The Dumping and the Damage Done
We drift. We don't break up, but we don't try too hard to address issues either. She tried. I know I tried to try. One time we were in a car with my dad and he mentioned casually how his mother died. Turns out I never knew. I was embarrassed because I was twenty-six and you should probably know this kind of stuff at that age. Especially since by my standards my dad and I had a "good" relationship. According to Jill, that was "telling." I thought about trying to turn my emotional retardation into a plus. "Won't it be exciting to watch me grow up before your very eyes? And there's nothing illegal about sleeping with an emotional preteen!" Alas, I didn't know how to talk to her. Or at this point, if I even wanted to.
Time to take stock of the relationship. Not together. That would have been foolish. I decided to go someplace exotic, but not too exotic so as to undercut the weight of all the stock-taking. I chose Scotland. I had some friends in Edinburgh and I could go and wander around soft mossy hills, awash in sheep dung and low clouds. I went in the dead of winter, so there were only five or six hours of light per day. Then I went to the northernmost part of the country, as if I was trying to escape the revealing light of the sun itself. This added gravity-especially since I was the only person in all the hotels I stayed at. Do you get it? I was alone. Isolated. A four-year-old could psychoanalyze what I was doing! I thought long and hard about where we were at. What I wanted. What was fair. What was right. I also spent a good deal of time wondering why they call eggplant aubergine. That's just way too fancy a word for, let's be honest, a pretty shitty vegetable.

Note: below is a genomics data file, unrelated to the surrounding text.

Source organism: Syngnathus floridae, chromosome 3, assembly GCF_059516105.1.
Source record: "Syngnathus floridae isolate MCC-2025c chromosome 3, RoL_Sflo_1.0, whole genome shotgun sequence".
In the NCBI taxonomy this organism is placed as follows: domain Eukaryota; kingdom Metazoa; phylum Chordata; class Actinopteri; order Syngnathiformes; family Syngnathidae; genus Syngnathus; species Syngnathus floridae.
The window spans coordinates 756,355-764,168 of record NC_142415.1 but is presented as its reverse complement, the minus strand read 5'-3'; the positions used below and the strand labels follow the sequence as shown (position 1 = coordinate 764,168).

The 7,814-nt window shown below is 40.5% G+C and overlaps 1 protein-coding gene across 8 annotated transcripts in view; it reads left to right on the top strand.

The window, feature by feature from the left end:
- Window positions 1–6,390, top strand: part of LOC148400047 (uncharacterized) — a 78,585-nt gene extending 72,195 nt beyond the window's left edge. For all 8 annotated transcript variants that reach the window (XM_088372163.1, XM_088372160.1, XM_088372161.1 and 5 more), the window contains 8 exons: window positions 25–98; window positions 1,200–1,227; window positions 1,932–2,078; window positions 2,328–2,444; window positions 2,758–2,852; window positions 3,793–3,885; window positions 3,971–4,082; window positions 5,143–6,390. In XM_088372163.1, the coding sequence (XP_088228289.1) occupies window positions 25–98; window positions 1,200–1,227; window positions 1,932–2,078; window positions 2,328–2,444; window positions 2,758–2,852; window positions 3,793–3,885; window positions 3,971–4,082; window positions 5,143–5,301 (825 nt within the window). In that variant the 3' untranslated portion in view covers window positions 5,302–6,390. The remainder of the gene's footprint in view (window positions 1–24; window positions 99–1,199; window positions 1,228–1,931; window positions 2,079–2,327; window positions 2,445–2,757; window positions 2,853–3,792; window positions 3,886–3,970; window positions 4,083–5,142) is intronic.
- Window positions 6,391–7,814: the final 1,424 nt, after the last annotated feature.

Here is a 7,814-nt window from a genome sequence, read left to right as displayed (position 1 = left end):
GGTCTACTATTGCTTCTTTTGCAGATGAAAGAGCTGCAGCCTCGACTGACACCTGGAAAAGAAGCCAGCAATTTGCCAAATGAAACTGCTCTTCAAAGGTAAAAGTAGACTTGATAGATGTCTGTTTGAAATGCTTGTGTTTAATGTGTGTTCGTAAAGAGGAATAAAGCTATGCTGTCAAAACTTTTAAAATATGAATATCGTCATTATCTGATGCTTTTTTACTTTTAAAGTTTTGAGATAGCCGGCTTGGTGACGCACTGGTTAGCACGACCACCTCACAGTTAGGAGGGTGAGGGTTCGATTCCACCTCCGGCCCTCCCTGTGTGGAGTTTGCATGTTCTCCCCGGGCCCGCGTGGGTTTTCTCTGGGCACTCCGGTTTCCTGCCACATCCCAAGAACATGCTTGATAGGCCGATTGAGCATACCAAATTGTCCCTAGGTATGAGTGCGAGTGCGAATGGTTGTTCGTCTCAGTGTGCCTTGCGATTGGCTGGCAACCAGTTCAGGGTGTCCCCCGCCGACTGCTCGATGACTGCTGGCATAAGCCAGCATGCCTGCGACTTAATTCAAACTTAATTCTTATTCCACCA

Soon after I returned to the States, a letter arrived. It was from one of my best friends-the dodgy one-telling me he had developed strong feelings for and was now in love with my ... I guess ex-girlfriend. The letter made no explicit mention of "bath" time, but it wasn't difficult to imagine.
What followed wasn't pretty. Letters and accusations flew. On more than one occasion I uttered the words "I would rather starve than eat your bread." (Thanks for the assist, Pearl Jam!) Gifts and baubles were repackaged and left on doorsteps. Not a small thing, considering one such gift was a decoupaged coffee table. That bitch was heavy.